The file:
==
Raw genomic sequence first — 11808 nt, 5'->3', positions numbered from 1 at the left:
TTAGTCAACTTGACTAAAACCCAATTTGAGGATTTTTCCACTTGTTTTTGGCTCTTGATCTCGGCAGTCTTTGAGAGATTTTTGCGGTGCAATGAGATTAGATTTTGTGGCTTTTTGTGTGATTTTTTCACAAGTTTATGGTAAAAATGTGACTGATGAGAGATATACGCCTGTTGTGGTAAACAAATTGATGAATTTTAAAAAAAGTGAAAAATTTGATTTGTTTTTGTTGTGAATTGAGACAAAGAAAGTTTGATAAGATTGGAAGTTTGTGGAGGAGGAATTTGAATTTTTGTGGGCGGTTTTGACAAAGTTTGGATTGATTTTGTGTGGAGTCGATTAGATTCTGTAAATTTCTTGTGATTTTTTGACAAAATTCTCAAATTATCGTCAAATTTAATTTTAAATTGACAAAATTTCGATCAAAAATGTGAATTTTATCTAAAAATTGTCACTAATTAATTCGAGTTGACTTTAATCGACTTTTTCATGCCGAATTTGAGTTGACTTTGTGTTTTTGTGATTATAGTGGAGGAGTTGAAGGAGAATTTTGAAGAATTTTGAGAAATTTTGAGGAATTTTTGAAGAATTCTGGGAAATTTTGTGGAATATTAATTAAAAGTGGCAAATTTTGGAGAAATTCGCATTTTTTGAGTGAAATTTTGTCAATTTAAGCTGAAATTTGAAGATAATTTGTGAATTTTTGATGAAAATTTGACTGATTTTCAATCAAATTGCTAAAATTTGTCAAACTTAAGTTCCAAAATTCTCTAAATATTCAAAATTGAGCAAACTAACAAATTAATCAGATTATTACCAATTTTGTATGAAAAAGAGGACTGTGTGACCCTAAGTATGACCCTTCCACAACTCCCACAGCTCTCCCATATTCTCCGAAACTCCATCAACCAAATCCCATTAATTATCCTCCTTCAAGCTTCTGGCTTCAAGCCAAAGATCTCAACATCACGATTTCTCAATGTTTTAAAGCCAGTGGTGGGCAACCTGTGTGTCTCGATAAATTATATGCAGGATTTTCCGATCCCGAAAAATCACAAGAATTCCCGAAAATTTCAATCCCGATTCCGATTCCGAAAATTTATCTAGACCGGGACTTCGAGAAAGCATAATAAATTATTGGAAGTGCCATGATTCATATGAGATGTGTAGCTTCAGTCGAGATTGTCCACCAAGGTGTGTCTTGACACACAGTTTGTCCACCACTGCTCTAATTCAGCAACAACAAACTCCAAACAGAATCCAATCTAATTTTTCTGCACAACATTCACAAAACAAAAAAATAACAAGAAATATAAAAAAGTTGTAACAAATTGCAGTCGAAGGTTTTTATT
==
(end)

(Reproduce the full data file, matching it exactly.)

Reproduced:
Raw genomic sequence first — 11808 nt, 5'->3', positions numbered from 1 at the left:
TTAGTCAACTTGACTAAAACCCAATTTGAGGATTTTTCCACTTGTTTTTGGCTCTTGATCTCGGCAGTCTTTGAGAGATTTTTGCGGTGCAATGAGATTAGATTTTGTGGCTTTTTGTGTGATTTTTTCACAAGTTTATGGTAAAAATGTGACTGATGAGAGATATACGCCTGTTGTGGTAAACAAATTGATGAATTTTAAAAAAAGTGAAAAATTTGATTTGTTTTTGTTGTGAATTGAGACAAAGAAAGTTTGATAAGATTGGAAGTTTGTGGAGGAGGAATTTGAATTTTTGTGGGCGGTTTTGACAAAGTTTGGATTGATTTTGTGTGGAGTCGATTAGATTCTGTAAATTTCTTGTGATTTTTTGACAAAATTCTCAAATTATCGTCAAATTTAATTTTAAATTGACAAAATTTCGATCAAAAATGTGAATTTTATCTAAAAATTGTCACTAATTAATTCGAGTTGACTTTAATCGACTTTTTCATGCCGAATTTGAGTTGACTTTGTGTTTTTGTGATTATAGTGGAGGAGTTGAAGGAGAATTTTGAAGAATTTTGAGAAATTTTGAGGAATTTTTGAAGAATTCTGGGAAATTTTGTGGAATATTAATTAAAAGTGGCAAATTTTGGAGAAATTCGCATTTTTTGAGTGAAATTTTGTCAATTTAAGCTGAAATTTGAAGATAATTTGTGAATTTTTGATGAAAATTTGACTGATTTTCAATCAAATTGCTAAAATTTGTCAAACTTAAGTTCCAAAATTCTCTAAATATTCAAAATTGAGCAAACTAACAAATTAATCAGATTATTACCAATTTTGTATGAAAAAGAGGACTGTGTGACCCTAAGTATGACCCTTCCACAACTCCCACAGCTCTCCCATATTCTCCGAAACTCCATCAACCAAATCCCATTAATTATCCTCCTTCAAGCTTCTGGCTTCAAGCCAAAGATCTCAACATCACGATTTCTCAATGTTTTAAAGCCAGTGGTGGGCAACCTGTGTGTCTCGATAAATTATATGCAGGATTTTCCGATCCCGAAAAATCACAAGAATTCCCGAAAATTTCAATCCCGATTCCGATTCCGAAAATTTATCTAGACCGGGACTTCGAGAAAGCATAATAAATTATTGGAAGTGCCATGATTCATATGAGATGTGTAGCTTCAGTCGAGATTGTCCACCAAGGTGTGTCTTGACACACAGTTTGTCCACCACTGCTCTAATTCAGCAACAACAAACTCCAAACAGAATCCAATCTAATTTTTCTGCACAACATTCACAAAACAAAAAAATAACAAGAAATATAAAAAAGTTGTAACAAATTGCAGTCGAAGGTTTTTATT